#MoreEnergy in sub-zero temperatures
Winter trips and batteries. They have a real love-hate relationship. You need power for many things. But what about the cold? That cold does not really cooperate.
“Let me tell you how I deal with power during expeditions”
On an expedition, you leave a lot behind. You take the minimum of things with you. But you can't avoid taking equipment that uses power. Satellite phone, GPS and your camera to name but a few. They need to be charged during the trip. If you do this properly, you will never have to deal with an empty battery again.
“On an expedition, you can't avoid taking equipment that uses power."
During my crossing of Greenland, I have a whole arsenal of equipment with me that runs on electricity. The Dutch brand Xtorm is helping me to provide power for everything. They supply the Solar Panel and two Power Banks for the crossing. They also supply Charging Cables that are reinforced with Kevlar® and therefore more or less unbreakable. I had two mini-USB and one USB-C™ charging cable with me. Greenland is at a relatively low latitude. And the sun is well present here to power the solar panel.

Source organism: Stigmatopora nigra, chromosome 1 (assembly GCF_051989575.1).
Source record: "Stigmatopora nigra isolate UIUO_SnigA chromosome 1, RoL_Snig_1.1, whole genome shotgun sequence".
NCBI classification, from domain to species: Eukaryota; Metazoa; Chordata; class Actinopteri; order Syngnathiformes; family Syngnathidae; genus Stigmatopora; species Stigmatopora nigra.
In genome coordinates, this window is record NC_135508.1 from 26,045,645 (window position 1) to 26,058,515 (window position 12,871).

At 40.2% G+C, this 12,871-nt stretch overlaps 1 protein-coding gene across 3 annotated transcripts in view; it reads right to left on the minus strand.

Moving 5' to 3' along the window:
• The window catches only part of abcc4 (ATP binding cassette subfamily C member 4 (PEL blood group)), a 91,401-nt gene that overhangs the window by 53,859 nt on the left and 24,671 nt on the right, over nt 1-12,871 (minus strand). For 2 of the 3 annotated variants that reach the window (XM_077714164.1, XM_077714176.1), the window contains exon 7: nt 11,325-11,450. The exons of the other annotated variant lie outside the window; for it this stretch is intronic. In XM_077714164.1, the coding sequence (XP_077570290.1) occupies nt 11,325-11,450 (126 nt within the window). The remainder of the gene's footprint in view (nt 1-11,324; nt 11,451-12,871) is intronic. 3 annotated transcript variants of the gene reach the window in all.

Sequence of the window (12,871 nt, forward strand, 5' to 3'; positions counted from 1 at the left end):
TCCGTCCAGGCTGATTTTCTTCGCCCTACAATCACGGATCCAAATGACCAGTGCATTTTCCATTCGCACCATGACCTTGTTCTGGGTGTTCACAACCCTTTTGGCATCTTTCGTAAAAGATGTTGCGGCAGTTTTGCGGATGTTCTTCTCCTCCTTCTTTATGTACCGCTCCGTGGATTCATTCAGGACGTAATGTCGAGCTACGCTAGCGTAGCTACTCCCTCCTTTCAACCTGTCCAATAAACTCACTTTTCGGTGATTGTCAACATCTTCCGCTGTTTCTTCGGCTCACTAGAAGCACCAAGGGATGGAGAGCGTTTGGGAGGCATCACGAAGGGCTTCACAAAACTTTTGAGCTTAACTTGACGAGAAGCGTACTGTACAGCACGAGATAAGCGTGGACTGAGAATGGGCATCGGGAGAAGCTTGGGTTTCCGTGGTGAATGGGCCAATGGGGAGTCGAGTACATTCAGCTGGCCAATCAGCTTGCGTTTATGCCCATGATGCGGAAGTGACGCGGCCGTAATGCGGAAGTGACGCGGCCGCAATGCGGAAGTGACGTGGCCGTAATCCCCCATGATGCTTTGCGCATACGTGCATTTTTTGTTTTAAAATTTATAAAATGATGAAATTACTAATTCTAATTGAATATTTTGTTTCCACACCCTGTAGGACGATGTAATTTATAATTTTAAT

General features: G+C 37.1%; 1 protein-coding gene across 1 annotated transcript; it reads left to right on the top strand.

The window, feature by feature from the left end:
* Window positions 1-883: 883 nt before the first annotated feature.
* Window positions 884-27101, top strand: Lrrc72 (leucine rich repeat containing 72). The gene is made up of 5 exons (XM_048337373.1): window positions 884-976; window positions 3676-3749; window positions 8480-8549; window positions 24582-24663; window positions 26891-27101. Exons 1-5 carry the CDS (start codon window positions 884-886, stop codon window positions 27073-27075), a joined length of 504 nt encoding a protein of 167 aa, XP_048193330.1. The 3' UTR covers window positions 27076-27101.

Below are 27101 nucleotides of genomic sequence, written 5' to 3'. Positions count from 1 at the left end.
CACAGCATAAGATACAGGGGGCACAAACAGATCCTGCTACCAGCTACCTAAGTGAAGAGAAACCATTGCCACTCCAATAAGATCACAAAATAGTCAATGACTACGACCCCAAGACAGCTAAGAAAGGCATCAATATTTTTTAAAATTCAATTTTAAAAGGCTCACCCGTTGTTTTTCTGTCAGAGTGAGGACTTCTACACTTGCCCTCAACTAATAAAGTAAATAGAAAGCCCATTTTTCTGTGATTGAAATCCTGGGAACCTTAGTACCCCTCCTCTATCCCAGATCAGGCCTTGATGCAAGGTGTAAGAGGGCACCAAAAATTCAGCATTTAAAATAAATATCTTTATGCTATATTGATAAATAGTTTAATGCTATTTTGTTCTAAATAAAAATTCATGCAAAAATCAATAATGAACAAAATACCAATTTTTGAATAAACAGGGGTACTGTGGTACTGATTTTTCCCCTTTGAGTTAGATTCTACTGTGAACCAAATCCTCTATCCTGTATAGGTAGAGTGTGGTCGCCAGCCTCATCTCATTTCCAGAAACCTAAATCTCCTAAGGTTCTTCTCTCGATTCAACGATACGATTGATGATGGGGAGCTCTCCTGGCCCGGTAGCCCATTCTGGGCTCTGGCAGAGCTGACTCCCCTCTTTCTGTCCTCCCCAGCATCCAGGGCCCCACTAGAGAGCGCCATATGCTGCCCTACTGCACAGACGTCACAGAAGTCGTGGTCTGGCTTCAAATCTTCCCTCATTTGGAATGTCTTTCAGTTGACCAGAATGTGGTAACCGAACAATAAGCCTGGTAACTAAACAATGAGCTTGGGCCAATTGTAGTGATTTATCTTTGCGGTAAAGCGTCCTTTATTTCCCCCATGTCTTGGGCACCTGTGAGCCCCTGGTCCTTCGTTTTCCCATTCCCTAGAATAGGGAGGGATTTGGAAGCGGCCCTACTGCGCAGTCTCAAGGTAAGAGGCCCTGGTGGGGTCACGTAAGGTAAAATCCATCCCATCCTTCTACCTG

Generating my own energy via sunlight
During the day trip, there is a solar panel on my sled. I use a foldable Solar Panel from Xtorm. Two Power Banks can be connected to that Solar Panel with a USB cable. These Power Banks, a robust outdoor version from Xtorm, are in the sledge. The solar panel itself is attached to my sledge with small carabiners.
“As I move around, the Power Banks charge slowly but surely. This also works when it is cloudy. Less often, though.”
Just before I go to bed, I move the solar panel to the northeast of my tent. There, the sun rises around three o'clock at night. I connect the Power Banks and go to sleep. Now the Power Banks can be charged while I am still asleep.
"After a trip like that, you come home with a charged battery. Literally and figuratively."